When Is Employment Abandoned?

Abandonment of employment usually arises in circumstances where an employee is absent from work, without a reasonable excuse, for an unreasonable period of time without having communicated to the employer any reason for the absence. This is not to say that employers have to put up with extended absences, but they do have to be careful.

It must be clear that the employee has demonstrated an intention to no longer be bound by the contract of employment. The employee is deemed to have repudiated the contract of employment and the employer’s acceptance of the repudiation is the termination event.

Employers should follow a number of steps to determine whether an employee has abandoned employment.

Make an attempt to contact the employee by means such as the phone or email. If no contact has been made with the employee, send a letter by registered mail to the employee’s home address appearing on the company’s letterhead asking the employee to contact the company as soon as possible. The essence of this request is to find out why they are not at work, if they intend to return, and the potential date for return.

Remember, to terminate an employee for temporary illness or injury (for example, they are lying unconscious in a hospital bed after an accident) would be not only unfair but potentially unlawful.

An employee’s absence for one or two days could not be construed as abandonment. This was the case in Moore v Levelan Pty Ltd (2004). There was an absence, it was not unreasonable and the employee had no intention of terminating his employment and the employer had invited the employee to consider his position over a few days.

If the employee has made no attempt to contact the company as to continuing their employment, or the excuse for the absence is unsatisfactory, the employer must assume that the employee has abandoned their employment from the date the employee last attended for work.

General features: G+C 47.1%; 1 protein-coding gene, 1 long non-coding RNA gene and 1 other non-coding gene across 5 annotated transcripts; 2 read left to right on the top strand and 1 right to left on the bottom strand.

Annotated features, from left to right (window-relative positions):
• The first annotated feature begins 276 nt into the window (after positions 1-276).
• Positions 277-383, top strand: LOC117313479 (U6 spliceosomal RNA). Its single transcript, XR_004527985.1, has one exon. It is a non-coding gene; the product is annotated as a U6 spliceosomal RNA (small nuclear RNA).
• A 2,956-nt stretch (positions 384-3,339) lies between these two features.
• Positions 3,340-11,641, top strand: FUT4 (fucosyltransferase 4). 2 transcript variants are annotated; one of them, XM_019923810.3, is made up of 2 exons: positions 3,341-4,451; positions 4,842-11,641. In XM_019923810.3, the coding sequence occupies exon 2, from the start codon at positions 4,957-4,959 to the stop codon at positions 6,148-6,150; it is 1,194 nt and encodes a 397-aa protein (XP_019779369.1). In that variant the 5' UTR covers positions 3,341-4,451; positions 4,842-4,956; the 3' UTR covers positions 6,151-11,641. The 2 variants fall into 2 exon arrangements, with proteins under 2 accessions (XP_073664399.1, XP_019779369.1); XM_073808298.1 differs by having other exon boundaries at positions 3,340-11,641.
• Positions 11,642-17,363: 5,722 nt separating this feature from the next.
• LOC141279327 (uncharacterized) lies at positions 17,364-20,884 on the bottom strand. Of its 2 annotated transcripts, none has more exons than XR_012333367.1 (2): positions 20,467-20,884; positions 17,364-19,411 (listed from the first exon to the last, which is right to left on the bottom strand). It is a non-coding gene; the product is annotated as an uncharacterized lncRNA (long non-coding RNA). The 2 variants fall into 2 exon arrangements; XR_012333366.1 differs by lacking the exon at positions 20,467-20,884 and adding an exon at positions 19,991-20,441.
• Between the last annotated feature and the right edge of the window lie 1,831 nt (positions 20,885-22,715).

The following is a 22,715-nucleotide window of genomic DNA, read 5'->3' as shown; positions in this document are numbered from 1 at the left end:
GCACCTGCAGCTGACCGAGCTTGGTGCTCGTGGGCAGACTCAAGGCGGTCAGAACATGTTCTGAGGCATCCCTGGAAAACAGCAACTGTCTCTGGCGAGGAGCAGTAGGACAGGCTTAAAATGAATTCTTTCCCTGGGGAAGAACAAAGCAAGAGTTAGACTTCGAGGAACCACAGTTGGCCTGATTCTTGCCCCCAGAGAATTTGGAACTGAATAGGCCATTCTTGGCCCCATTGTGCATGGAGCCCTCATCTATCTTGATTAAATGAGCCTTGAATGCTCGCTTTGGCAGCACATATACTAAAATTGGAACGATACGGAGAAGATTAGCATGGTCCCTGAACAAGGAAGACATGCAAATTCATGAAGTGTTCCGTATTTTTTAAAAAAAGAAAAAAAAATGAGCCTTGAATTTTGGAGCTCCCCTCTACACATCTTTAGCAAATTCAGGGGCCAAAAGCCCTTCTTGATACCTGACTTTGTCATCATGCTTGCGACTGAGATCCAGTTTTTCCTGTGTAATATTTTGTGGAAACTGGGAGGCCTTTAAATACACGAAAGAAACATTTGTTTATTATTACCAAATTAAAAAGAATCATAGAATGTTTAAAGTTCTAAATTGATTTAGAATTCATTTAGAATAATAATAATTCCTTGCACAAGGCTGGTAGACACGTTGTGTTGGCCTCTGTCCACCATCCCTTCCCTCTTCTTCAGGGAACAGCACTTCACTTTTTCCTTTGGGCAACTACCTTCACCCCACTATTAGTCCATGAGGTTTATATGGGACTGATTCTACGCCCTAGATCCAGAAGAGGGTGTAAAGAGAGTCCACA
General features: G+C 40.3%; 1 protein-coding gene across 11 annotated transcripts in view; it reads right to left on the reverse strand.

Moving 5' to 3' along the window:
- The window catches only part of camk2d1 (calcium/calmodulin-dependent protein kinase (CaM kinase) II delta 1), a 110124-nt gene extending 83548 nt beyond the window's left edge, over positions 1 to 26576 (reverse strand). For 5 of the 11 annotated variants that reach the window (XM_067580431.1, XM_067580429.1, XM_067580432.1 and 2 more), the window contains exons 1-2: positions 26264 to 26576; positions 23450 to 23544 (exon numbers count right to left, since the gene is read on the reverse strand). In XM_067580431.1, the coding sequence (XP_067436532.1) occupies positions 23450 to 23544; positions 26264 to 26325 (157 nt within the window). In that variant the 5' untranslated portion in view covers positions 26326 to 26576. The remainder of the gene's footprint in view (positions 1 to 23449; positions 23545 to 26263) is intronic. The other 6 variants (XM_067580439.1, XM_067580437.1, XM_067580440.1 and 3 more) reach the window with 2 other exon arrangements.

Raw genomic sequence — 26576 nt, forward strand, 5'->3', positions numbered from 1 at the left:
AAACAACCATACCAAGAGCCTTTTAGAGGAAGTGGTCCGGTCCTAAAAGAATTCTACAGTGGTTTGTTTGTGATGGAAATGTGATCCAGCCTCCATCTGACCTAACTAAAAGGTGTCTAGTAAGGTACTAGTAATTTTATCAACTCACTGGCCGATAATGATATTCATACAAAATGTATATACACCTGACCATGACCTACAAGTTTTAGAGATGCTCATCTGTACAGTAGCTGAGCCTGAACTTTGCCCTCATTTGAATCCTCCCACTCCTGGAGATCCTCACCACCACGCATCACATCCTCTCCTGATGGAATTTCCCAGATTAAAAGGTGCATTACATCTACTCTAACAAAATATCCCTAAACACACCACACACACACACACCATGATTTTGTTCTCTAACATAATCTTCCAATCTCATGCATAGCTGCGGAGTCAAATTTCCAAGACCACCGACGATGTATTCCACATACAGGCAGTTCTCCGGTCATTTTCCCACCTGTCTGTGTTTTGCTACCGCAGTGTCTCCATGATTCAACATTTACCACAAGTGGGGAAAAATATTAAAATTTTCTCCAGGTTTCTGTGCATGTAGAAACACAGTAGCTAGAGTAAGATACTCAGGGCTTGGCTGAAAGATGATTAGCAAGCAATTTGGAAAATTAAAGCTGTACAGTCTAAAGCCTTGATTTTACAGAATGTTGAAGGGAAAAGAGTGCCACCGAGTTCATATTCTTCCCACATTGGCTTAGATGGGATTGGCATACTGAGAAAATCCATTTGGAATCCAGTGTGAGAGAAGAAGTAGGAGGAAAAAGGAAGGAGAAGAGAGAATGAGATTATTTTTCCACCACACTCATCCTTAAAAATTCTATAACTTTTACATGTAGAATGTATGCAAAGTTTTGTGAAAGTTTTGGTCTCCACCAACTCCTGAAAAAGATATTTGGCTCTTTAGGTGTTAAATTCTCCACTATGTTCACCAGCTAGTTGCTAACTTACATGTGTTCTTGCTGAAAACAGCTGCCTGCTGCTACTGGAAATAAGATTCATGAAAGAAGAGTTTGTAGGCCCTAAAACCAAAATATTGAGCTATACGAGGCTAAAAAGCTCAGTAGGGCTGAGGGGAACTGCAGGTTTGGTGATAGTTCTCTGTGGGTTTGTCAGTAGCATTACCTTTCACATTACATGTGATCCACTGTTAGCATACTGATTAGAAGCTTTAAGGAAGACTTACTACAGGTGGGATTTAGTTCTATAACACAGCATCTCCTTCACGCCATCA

Another example is where an employee does not return from annual leave, but subsequently returns to work. In Sandic v Perroplas Australia Pty Ltd (2010) an employee did so and returned to work some seven weeks later. The employee was previously advised that failure to return from leave would result in termination of the employment. Fair Work Australia deemed the employee to have abandoned his employment.

Modern awards

Some modern awards contain a provision regarding abandonment of employment. This usually regards an absence of more than three consecutive working days without the employer’s consent and no notification to the employer. A further fourteen day period of absence without satisfying the employer there is a reasonable cause would result in the employee being deemed to have abandoned his/her employment.

For example, clause 21 of the Manufacturing and Associated Industries and Occupations Award 2010 refers to abandonment of employment, although reference should be made to the relevant industrial instrument to determine the whether minimum periods of absence are stipulated before the employer can presume an employee has abandoned employment.

The General Retail Industry Award and the Food, Beverage & Tobacco Manufacturing Industry Award do not contain provisions regarding abandonment of employment, so employers need to fall back on decided cases for guidance when looking at abandonment of employment.

Unreasonable withholding of leave by employer

Where permission for leave of absence is unreasonably withheld by the employer and the employee proceeds on such unauthorised leave, abandonment of employment would not apply. See Dun & Bradstreet (Australia) Pty Ltd v Robbie [1999] NSWIRComm 316 (20 July 1999). The NES also provides that an employer cannot unreasonably refuse an employee’s application for annual leave.


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